Vai.s.navaantara"suudraa.h and the like

Dominic Goodall dominic.goodall at GMAIL.COM
Thu Mar 10 17:01:33 UTC 2011

Dear Tim,

This isn't quite what you’re looking for, but perhaps it might help.

Post-twelfth-century South Indian Siddhāntatantras often include Avāntara-śaivas, typically as the fifth class of Śaivas (out of 5, 7 or 9 classes), below Anādi-śaivas, Ādi-śaivas, Mahā-śaivas and Anu-śaivas (e.g. Pūrva-kāmika 21.36; Pūrva-kāraṇa 30:37–8; Ajitatantra 63.16–17; Makuṭāgama 1.16–17 and 3.72–3).  Subdivisions of the Avāntara-śaivas are to be found towards the beginning of the Jātinirṇayapūrvakālayapraveśavidhi (verses 11ff), edited by Pierre-Sylvain Filliozat in Journal Asiatique 263 (1975):103–117.


On 09-Mar-2011, at 11:17 PM, Lubin, Tim wrote:

> Thank you Dipak.  Although I do not think there is any connection between the Kasyapottarasa?hita in hand and the medical text called Kasyapasa?hita (if that’s what you refer to), I have checked the latter, and found nothing.  Elsewhere in the Kasyapottara itself, so far as I have read, no similar list appear, and a word search of the corpus of Unicode Skt texts on my computer shows no occurrences of, e.g., of strings beginning saivantar, vai??avantar, sudrantar, and the like.  So it remains rather anomalous.
> As I said, I can simply guess that Vai??avantarasudra would mean something like Vai??avasudra manqué, with -antara = ‘other’ in the sense of ‘lesser’, but I still wonder if there is any precedent or parallels for such an expression.
> Tim
> From: Dipak Bhattacharya [mailto:dbhattacharya200498 at]
> Sent: Wednesday, March 09, 2011 5:24 AM
> To: INDOLOGY at; Lubin, Tim
> Subject: Re: [INDOLOGY] Vai.s.navaantara"suudraa.h and the like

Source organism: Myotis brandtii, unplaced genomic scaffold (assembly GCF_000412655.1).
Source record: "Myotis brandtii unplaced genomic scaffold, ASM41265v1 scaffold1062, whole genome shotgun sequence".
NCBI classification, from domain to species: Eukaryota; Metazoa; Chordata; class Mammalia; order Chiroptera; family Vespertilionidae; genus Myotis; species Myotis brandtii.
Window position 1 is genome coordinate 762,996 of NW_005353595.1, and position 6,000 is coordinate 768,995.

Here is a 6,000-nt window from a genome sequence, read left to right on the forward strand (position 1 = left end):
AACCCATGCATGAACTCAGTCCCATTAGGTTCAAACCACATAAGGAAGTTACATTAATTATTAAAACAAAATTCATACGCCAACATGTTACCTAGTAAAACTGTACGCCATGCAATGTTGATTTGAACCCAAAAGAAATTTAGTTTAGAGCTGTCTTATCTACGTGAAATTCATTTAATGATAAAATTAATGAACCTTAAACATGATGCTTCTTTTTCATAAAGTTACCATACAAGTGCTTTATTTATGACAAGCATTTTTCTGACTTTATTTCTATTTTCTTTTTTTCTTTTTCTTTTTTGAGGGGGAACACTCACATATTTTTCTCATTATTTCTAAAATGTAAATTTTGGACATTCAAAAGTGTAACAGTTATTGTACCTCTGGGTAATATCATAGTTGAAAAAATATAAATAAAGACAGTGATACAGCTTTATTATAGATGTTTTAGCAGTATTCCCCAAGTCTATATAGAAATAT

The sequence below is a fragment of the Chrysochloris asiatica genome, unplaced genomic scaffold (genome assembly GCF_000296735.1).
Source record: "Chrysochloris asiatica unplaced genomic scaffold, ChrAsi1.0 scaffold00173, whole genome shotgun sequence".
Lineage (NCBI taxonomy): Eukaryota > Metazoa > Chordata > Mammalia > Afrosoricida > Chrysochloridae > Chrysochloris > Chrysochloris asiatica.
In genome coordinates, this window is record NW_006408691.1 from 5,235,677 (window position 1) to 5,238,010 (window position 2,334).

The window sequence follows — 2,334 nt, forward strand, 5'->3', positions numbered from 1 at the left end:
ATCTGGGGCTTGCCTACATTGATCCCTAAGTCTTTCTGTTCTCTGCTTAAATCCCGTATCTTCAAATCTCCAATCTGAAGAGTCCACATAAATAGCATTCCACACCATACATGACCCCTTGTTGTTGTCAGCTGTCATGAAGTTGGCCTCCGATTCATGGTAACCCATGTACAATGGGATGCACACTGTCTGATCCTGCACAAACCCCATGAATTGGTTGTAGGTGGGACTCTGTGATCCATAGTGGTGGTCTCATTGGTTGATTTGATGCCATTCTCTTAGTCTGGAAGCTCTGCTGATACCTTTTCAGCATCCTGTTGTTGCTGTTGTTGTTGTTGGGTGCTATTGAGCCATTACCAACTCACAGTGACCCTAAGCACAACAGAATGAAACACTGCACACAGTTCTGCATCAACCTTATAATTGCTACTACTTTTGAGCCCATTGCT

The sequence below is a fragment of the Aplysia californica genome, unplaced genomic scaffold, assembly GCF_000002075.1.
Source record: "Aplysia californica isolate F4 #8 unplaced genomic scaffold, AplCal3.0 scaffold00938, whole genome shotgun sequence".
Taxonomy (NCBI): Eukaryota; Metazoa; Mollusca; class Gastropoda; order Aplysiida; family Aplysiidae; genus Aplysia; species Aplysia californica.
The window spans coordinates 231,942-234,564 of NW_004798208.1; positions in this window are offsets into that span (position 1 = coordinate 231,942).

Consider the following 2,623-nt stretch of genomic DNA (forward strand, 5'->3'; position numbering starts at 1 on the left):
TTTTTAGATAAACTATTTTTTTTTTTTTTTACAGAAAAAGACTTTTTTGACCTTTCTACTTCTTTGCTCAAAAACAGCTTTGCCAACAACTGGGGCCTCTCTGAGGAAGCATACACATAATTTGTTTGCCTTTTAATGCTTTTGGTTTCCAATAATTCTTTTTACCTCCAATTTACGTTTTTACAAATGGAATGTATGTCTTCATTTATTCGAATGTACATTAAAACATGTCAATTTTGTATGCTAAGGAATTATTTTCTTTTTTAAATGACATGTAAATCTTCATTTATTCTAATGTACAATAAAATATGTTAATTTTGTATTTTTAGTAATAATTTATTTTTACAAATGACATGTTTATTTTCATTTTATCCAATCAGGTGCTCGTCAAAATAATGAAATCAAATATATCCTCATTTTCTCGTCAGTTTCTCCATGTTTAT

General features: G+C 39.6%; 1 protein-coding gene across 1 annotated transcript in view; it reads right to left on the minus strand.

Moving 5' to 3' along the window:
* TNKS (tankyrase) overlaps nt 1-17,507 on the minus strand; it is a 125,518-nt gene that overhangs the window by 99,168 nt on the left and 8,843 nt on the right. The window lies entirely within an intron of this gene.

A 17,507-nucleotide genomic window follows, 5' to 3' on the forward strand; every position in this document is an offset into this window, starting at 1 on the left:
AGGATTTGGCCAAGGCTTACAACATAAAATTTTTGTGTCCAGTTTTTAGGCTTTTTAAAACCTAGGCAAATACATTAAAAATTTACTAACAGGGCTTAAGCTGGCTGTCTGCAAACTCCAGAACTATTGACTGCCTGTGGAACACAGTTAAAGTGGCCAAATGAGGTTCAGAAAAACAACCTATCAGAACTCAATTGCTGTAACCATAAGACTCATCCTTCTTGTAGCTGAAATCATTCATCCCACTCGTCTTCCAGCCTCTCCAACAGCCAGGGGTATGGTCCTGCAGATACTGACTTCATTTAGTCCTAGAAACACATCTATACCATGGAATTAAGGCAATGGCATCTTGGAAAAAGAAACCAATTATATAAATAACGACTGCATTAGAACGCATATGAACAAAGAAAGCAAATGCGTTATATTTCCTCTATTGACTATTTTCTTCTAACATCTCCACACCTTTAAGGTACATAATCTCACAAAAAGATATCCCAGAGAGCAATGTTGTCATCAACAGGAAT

> The word -antara meaning 'others' in a compound usually refers to variants, extras etc. One has to check if a supplementary list is concerned where it will be appropriate to term the new entries as such. Will you check if any list of ;Suudras of the Vai.s.nava-, ;Saiva- etc. varieties has already been mentioned? I shall check the Kaa;syapa-Sa.mhitaa itself.  Perhaps, you too can yourself do that. But i will.
> Best
> DB
> --- On Mon, 7/3/11, Lubin, Tim <lubint at WLU..EDU> wrote:
> From: Lubin, Tim <lubint at WLU.EDU>
> Subject: [INDOLOGY] Vai.s.navaantara"suudraa.h and the like
> Date: Monday, 7 March, 2011, 3:21 PM
> Dear all,
> Reading the (unpublished) Kaa"syapottarasa.mhitaa (adhyaaya 18), I have been puzzling over the precise implications of some categories of "Suudra described therein, categories including the suffix -antara, as follows (in descending rank order):
> Vai.s.nava vs. Vai.s.navaantara,
> "Saiva vs. "Saivaantara,
> Saamaanya vs. Saamaanyaantara,
> Sa.mkara vs. Sa.mkaraantara.
> An initial round of searches has not yielded any parallels that would suggest what distinguishes, e.g.., a 'Vai.s.navaantara"suudra' from a 'Vai.s.nava"suudra'.  The text itself is not really explicit, except to suggest that the Vai.s.navaantara is a lower status.  In this case, the lower status may be implicitly attributable to association with "Saivas (despite having received the sa.mskaaras taught in the Puraa.nas and Paa~ncaraatra "saastras, noted in the preceding stanza): "saivaagamoktasa.mskaarisambandha.m samavaapya ca | svaya.m ced vai.s.navas ti.s.thed vai.s.navaantara iirita.h ||
> Have others encountered similar status-titles in other works?  Does 'X-antara' simply imply 'a lesser' or 'not quite an' X?
> Tim Lubin
> !SIG:4d77555d218712870694385!

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